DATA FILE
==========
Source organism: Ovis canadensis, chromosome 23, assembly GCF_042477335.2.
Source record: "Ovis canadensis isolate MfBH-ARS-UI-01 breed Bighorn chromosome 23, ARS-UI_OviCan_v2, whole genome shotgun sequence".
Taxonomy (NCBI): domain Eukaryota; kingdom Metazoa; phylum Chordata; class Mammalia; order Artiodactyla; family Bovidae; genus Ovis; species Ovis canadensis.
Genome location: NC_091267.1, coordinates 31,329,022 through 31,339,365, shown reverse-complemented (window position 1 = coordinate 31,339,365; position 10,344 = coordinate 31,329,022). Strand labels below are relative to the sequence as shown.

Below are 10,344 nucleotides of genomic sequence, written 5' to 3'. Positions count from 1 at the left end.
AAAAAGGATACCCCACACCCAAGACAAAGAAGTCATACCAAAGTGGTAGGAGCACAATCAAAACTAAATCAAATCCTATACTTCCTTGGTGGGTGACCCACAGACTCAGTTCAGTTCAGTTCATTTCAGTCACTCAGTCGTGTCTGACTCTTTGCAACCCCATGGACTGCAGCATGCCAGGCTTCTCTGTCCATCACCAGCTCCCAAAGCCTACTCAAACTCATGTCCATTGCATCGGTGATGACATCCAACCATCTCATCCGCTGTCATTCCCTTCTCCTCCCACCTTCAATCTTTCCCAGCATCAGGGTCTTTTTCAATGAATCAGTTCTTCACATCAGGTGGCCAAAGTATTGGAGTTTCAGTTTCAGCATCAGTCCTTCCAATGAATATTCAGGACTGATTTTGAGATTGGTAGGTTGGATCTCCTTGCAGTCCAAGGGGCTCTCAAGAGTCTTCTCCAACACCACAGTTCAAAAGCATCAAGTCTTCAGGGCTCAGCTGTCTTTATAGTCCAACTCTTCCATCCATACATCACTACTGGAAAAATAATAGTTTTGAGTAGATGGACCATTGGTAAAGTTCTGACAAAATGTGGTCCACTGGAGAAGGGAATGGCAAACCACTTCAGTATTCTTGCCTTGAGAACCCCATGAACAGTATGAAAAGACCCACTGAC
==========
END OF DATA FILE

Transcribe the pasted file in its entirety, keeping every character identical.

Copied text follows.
Source organism: Ovis canadensis, chromosome 23, assembly GCF_042477335.2.
Source record: "Ovis canadensis isolate MfBH-ARS-UI-01 breed Bighorn chromosome 23, ARS-UI_OviCan_v2, whole genome shotgun sequence".
Taxonomy (NCBI): domain Eukaryota; kingdom Metazoa; phylum Chordata; class Mammalia; order Artiodactyla; family Bovidae; genus Ovis; species Ovis canadensis.
Genome location: NC_091267.1, coordinates 31,329,022 through 31,339,365, shown reverse-complemented (window position 1 = coordinate 31,339,365; position 10,344 = coordinate 31,329,022). Strand labels below are relative to the sequence as shown.

Below are 10,344 nucleotides of genomic sequence, written 5' to 3'. Positions count from 1 at the left end.
AAAAAGGATACCCCACACCCAAGACAAAGAAGTCATACCAAAGTGGTAGGAGCACAATCAAAACTAAATCAAATCCTATACTTCCTTGGTGGGTGACCCACAGACTCAGTTCAGTTCAGTTCATTTCAGTCACTCAGTCGTGTCTGACTCTTTGCAACCCCATGGACTGCAGCATGCCAGGCTTCTCTGTCCATCACCAGCTCCCAAAGCCTACTCAAACTCATGTCCATTGCATCGGTGATGACATCCAACCATCTCATCCGCTGTCATTCCCTTCTCCTCCCACCTTCAATCTTTCCCAGCATCAGGGTCTTTTTCAATGAATCAGTTCTTCACATCAGGTGGCCAAAGTATTGGAGTTTCAGTTTCAGCATCAGTCCTTCCAATGAATATTCAGGACTGATTTTGAGATTGGTAGGTTGGATCTCCTTGCAGTCCAAGGGGCTCTCAAGAGTCTTCTCCAACACCACAGTTCAAAAGCATCAAGTCTTCAGGGCTCAGCTGTCTTTATAGTCCAACTCTTCCATCCATACATCACTACTGGAAAAATAATAGTTTTGAGTAGATGGACCATTGGTAAAGTTCTGACAAAATGTGGTCCACTGGAGAAGGGAATGGCAAACCACTTCAGTATTCTTGCCTTGAGAACCCCATGAACAGTATGAAAAGACCCACTGAC